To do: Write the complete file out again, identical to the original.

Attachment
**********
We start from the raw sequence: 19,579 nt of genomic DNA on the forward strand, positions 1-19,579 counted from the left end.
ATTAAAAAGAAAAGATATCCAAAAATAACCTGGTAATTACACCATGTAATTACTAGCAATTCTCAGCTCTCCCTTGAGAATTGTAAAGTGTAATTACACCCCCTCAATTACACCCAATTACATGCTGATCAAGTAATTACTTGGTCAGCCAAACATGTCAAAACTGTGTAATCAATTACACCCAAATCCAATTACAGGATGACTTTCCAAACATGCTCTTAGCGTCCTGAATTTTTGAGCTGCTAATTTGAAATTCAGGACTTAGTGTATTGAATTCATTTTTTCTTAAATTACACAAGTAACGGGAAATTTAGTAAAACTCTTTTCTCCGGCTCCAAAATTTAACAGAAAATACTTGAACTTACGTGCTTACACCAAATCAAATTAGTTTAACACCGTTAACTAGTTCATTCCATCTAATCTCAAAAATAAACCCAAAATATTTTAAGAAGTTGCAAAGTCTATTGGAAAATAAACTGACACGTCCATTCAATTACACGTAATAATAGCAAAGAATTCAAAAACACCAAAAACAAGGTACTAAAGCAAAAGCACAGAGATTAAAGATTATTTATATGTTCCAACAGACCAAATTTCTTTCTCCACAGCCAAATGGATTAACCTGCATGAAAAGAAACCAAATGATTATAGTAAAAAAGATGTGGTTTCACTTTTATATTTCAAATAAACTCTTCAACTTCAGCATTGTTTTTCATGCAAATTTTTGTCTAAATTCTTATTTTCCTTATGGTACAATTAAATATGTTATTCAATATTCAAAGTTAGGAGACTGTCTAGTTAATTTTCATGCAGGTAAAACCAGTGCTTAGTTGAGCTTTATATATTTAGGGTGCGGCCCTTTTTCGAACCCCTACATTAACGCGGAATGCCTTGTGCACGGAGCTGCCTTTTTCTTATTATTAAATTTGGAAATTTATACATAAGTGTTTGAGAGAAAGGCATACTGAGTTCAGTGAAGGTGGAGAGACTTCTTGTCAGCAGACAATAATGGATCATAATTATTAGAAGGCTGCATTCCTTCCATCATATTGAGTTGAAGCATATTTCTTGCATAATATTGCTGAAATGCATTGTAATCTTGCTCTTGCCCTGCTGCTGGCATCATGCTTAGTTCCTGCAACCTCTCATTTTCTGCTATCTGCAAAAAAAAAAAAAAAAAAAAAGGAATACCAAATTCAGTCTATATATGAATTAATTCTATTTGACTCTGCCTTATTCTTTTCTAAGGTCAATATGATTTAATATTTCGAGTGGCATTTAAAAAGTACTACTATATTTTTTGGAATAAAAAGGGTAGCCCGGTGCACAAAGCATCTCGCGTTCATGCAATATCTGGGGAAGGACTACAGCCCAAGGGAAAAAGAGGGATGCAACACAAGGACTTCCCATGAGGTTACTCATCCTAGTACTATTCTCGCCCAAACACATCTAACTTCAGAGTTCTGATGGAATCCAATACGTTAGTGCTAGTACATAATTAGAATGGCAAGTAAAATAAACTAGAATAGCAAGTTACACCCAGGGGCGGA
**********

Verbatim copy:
We start from the raw sequence: 19,579 nt of genomic DNA on the forward strand, positions 1-19,579 counted from the left end.
ATTAAAAAGAAAAGATATCCAAAAATAACCTGGTAATTACACCATGTAATTACTAGCAATTCTCAGCTCTCCCTTGAGAATTGTAAAGTGTAATTACACCCCCTCAATTACACCCAATTACATGCTGATCAAGTAATTACTTGGTCAGCCAAACATGTCAAAACTGTGTAATCAATTACACCCAAATCCAATTACAGGATGACTTTCCAAACATGCTCTTAGCGTCCTGAATTTTTGAGCTGCTAATTTGAAATTCAGGACTTAGTGTATTGAATTCATTTTTTCTTAAATTACACAAGTAACGGGAAATTTAGTAAAACTCTTTTCTCCGGCTCCAAAATTTAACAGAAAATACTTGAACTTACGTGCTTACACCAAATCAAATTAGTTTAACACCGTTAACTAGTTCATTCCATCTAATCTCAAAAATAAACCCAAAATATTTTAAGAAGTTGCAAAGTCTATTGGAAAATAAACTGACACGTCCATTCAATTACACGTAATAATAGCAAAGAATTCAAAAACACCAAAAACAAGGTACTAAAGCAAAAGCACAGAGATTAAAGATTATTTATATGTTCCAACAGACCAAATTTCTTTCTCCACAGCCAAATGGATTAACCTGCATGAAAAGAAACCAAATGATTATAGTAAAAAAGATGTGGTTTCACTTTTATATTTCAAATAAACTCTTCAACTTCAGCATTGTTTTTCATGCAAATTTTTGTCTAAATTCTTATTTTCCTTATGGTACAATTAAATATGTTATTCAATATTCAAAGTTAGGAGACTGTCTAGTTAATTTTCATGCAGGTAAAACCAGTGCTTAGTTGAGCTTTATATATTTAGGGTGCGGCCCTTTTTCGAACCCCTACATTAACGCGGAATGCCTTGTGCACGGAGCTGCCTTTTTCTTATTATTAAATTTGGAAATTTATACATAAGTGTTTGAGAGAAAGGCATACTGAGTTCAGTGAAGGTGGAGAGACTTCTTGTCAGCAGACAATAATGGATCATAATTATTAGAAGGCTGCATTCCTTCCATCATATTGAGTTGAAGCATATTTCTTGCATAATATTGCTGAAATGCATTGTAATCTTGCTCTTGCCCTGCTGCTGGCATCATGCTTAGTTCCTGCAACCTCTCATTTTCTGCTATCTGCAAAAAAAAAAAAAAAAAAAAAGGAATACCAAATTCAGTCTATATATGAATTAATTCTATTTGACTCTGCCTTATTCTTTTCTAAGGTCAATATGATTTAATATTTCGAGTGGCATTTAAAAAGTACTACTATATTTTTTGGAATAAAAAGGGTAGCCCGGTGCACAAAGCATCTCGCGTTCATGCAATATCTGGGGAAGGACTACAGCCCAAGGGAAAAAGAGGGATGCAACACAAGGACTTCCCATGAGGTTACTCATCCTAGTACTATTCTCGCCCAAACACATCTAACTTCAGAGTTCTGATGGAATCCAATACGTTAGTGCTAGTACATAATTAGAATGGCAAGTAAAATAAACTAGAATAGCAAGTTACACCCAGGGGCGGA